There are a lot of babysitters who are passionate and want to work, but aren’t able to land jobs and they’re not sure why. We talk about how each family is different and the importance of resume building, conflict resolution, pay negotiation, establishing healthy communication, and so much more.

Let’s talk about The Babysitting Guru—how did it all start?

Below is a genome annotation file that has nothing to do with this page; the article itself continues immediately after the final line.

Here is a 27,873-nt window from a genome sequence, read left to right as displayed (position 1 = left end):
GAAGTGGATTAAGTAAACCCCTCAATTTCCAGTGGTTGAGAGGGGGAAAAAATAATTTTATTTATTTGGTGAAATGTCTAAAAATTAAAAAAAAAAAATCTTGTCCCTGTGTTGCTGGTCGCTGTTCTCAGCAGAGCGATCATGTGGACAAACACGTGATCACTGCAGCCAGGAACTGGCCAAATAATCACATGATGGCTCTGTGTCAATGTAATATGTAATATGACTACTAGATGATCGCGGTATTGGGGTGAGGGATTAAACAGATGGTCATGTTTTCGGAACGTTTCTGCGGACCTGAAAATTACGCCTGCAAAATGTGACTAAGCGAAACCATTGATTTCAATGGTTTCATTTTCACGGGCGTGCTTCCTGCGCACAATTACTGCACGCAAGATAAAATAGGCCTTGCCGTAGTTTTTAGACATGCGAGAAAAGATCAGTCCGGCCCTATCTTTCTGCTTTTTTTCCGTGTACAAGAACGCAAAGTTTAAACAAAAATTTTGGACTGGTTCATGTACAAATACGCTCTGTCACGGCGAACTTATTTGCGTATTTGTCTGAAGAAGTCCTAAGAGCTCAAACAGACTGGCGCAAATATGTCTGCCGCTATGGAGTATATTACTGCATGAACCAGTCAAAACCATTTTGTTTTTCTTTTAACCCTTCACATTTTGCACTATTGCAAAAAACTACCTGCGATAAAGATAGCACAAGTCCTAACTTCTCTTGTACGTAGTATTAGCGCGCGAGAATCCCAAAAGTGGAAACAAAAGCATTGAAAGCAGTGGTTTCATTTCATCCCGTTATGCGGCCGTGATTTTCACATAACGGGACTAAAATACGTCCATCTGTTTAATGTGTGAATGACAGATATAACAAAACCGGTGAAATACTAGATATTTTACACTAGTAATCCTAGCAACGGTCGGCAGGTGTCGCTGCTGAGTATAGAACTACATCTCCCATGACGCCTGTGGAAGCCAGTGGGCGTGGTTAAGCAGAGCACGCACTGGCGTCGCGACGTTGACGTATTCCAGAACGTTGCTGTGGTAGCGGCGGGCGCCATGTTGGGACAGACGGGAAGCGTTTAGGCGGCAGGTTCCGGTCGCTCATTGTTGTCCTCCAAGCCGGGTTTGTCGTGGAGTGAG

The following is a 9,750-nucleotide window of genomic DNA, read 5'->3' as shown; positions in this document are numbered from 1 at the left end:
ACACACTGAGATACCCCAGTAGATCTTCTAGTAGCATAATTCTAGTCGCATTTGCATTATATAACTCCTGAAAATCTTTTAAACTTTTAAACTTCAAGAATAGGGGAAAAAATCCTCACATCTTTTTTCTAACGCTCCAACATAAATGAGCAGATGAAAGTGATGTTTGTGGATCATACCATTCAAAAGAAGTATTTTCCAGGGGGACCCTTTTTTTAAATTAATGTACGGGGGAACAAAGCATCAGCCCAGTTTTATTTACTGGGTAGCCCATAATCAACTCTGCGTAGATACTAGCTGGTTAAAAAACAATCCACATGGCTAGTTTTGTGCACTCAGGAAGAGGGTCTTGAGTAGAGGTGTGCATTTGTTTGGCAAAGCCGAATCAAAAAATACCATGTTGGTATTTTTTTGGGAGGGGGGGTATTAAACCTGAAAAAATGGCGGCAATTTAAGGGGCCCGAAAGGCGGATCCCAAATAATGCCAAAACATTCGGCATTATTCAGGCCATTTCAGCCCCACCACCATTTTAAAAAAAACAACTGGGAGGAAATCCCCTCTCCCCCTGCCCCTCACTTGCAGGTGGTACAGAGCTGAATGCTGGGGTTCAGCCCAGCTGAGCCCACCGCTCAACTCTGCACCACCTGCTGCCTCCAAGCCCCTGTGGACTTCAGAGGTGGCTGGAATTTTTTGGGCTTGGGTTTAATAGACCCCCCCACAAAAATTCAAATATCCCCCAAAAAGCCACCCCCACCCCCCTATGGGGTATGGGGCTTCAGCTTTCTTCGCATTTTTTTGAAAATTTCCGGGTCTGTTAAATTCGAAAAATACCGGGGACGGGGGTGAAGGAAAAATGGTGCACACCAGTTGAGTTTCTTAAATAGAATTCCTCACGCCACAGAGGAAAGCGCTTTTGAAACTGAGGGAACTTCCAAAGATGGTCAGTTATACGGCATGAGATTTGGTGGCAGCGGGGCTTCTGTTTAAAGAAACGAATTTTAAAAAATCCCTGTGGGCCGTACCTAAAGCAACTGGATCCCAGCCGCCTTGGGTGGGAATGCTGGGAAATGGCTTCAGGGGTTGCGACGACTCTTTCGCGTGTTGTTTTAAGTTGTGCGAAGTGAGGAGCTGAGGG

I live in Staten Island, so my commute to get to the city is 2 hours. When I was working full time, I was commuting 4 hours per day, Monday through Friday. I was working for an amazing non-profit, but the work demand was really high. So I wasn’t sleeping very much, feeling over-worked, and not eating well. I was living with my parents, so thankfully I didn’t have many expenses, but I was still just too stressed out for being a 22-year-old. I couldn’t sustain this. I’ve always love babysitting and talking to people, so I wanted to find a way to combine the two. I started doing some research and found all of these organizations that were for nannies, but nothing for babysitters. I found this odd because even though they might be part-time, there’s still a large volume of them. From the teenagers looking to have their first job to the college kids trying to figure out their next steps after graduation. So that’s when The Babysitting Guru came alive—I wanted to create a platform to educate babysitters. There are a lot of babysitters who are passionate and want to work, but aren’t able to land jobs and they’re not sure why. We talk about how each family is different and the importance of resume building, conflict resolution, pay negotiation, establishing healthy communication, and so much more. I also wanted to partner with brands that are related to the caregiving profession to give a face and personalize the work that we do.